Earlier this year, St Kilda football club’s caption, Jarryn Geary, sustained an innocuous quad corkie, which later developed into compartment syndrome requiring immediate emergency surgery. Compartment syndrome is a serious condition which can occur acutely or over time and often requires prompt medical attention. Do you know the signs and symptoms to look out for?
Optimising recovery from surgery:
Regardless of what it’s for, surgery can be scary and overwhelming. It is normal to feel a sense of helplessness or feeling as if you don’t have control over the end outcome. However, it is important to understand that you play the single most important role in the outcome of your recovery and it starts long before you meet with your surgeon. Preparing your body and mind for what you are about to encounter is an important aspect of recovery and creates good habits for your post-surgery rehabilitation.
How do you do this, you ask?
We call this Prehab
Prehab is a programme designed to prevent injuries before they actually occur. This can be applied to anyone or any injury however in the context of surgery it is you taking an active approach to prepare yourself physically and mentally for what you are about to go through. It plays a massive part in giving you the power to control the success of your upcoming surgery.
Why should you do Prehab?
Numerous studies have shown that patients who participate in Prehab have significantly better outcomes than those who do not. Those who undergo prehab generally have quicker recovery times, return to sport faster, have less complications and are generally more satisfied with their end outcome.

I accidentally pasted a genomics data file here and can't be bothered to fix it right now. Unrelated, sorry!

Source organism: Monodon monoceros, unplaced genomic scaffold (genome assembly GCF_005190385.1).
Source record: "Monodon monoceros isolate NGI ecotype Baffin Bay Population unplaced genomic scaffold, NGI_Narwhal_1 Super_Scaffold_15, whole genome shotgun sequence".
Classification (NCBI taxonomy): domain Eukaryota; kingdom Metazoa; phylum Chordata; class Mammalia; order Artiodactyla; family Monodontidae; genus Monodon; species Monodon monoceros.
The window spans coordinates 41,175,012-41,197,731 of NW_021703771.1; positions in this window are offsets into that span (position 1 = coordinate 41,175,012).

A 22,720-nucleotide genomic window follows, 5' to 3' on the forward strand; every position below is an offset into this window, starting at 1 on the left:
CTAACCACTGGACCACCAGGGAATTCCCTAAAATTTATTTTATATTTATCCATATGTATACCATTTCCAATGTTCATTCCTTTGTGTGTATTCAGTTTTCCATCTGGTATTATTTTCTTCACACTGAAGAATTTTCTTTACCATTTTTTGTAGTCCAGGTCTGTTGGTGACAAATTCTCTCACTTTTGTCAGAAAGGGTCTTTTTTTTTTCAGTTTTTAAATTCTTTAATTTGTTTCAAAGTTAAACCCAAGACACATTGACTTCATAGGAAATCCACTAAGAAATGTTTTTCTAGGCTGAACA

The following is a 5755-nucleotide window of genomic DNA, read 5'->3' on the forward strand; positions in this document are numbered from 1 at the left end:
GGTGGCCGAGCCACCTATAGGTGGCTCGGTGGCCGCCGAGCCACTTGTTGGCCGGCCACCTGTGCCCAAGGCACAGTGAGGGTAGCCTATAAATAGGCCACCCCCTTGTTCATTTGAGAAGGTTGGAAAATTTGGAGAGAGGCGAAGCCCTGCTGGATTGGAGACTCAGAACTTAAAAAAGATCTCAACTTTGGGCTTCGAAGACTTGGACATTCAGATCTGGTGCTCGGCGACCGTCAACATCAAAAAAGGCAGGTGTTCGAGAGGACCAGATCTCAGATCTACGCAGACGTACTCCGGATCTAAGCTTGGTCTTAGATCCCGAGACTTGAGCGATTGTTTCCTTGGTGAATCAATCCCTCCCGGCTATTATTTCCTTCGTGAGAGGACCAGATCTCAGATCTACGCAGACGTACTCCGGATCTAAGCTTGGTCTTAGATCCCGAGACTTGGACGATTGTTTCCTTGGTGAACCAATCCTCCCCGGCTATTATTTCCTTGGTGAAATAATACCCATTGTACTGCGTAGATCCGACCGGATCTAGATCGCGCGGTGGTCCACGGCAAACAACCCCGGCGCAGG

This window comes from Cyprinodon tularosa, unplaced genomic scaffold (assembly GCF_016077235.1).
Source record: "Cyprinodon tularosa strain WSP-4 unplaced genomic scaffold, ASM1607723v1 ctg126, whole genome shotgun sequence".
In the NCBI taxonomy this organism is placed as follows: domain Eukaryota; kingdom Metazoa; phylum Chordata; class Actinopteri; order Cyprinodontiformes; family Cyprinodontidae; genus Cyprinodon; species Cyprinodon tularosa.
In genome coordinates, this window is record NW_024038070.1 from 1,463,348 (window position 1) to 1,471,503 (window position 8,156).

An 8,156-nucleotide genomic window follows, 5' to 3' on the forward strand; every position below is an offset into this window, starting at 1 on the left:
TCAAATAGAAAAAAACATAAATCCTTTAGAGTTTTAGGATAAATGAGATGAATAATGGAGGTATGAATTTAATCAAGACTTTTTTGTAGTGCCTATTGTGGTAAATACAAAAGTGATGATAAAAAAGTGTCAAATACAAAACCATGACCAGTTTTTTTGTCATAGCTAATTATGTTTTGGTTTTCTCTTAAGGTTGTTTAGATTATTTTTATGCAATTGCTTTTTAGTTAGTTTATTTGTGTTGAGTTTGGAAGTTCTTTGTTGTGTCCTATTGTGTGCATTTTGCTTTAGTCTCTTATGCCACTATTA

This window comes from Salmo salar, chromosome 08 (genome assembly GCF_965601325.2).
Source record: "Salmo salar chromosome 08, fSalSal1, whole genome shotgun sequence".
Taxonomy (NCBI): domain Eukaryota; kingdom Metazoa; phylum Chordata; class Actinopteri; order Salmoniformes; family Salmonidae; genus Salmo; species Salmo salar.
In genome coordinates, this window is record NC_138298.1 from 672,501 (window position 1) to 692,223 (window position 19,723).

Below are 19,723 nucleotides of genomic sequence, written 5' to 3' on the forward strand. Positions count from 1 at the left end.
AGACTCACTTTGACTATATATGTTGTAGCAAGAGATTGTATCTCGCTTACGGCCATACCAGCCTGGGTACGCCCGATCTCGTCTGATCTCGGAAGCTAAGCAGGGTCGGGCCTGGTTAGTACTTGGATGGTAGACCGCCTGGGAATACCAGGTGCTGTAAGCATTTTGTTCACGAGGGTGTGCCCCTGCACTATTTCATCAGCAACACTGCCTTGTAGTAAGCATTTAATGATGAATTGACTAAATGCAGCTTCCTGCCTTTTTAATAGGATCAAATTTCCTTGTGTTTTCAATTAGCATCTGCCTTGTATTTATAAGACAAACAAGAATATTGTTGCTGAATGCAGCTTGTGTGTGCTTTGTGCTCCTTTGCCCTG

Does this apply to me?
Prehab is highly recommended for anyone planning to undertake or has been referred for surgery. Research has shown Prehab to be effective in enhancing recovery for patients undergoing total hip and knee replacements, ACL reconstructions, shoulder surgery such as rotator cuff repairs and lower back surgery.
What does it involve and how long for?
Ideally, undergoing 6-12 weeks of Prehab prior to surgery will optimise post-surgical outcomes. In most situations this is not possible due to availability with your surgeon. This does not mean that Prehab won’t help be helpful for you. As they say, something is better than nothing and there are still many meaningful benefits to be gained with only 2 weeks of preparation.
5 reasons to Prehab:
1. Get control of your pain:
A prehab program should give you the tools to minimise pain. Reducing pain early will enable normal muscle activity and put you in a good head space leading up to surgery.
2. Get in optimal physical shape:
Through a specific exercise program, you can improve muscle strength, flexibility, balance and coordination which has shown to optimise and speed up the recovery process post-surgery. Additionally, improving general fitness and wellbeing has many added benefits such as weight loss and improving mental resilience which is extremely important to recovery.
3. Create good habits and kick the bad habits
Firstly, creating good habits beforehand will make your life so much easier once you have been discharged from hospital. Good habits start with getting in a healthy exercise regime This extends to healthy sleep, nutrition and lifestyle habits which your physiotherapist and health practitioners can guide you on.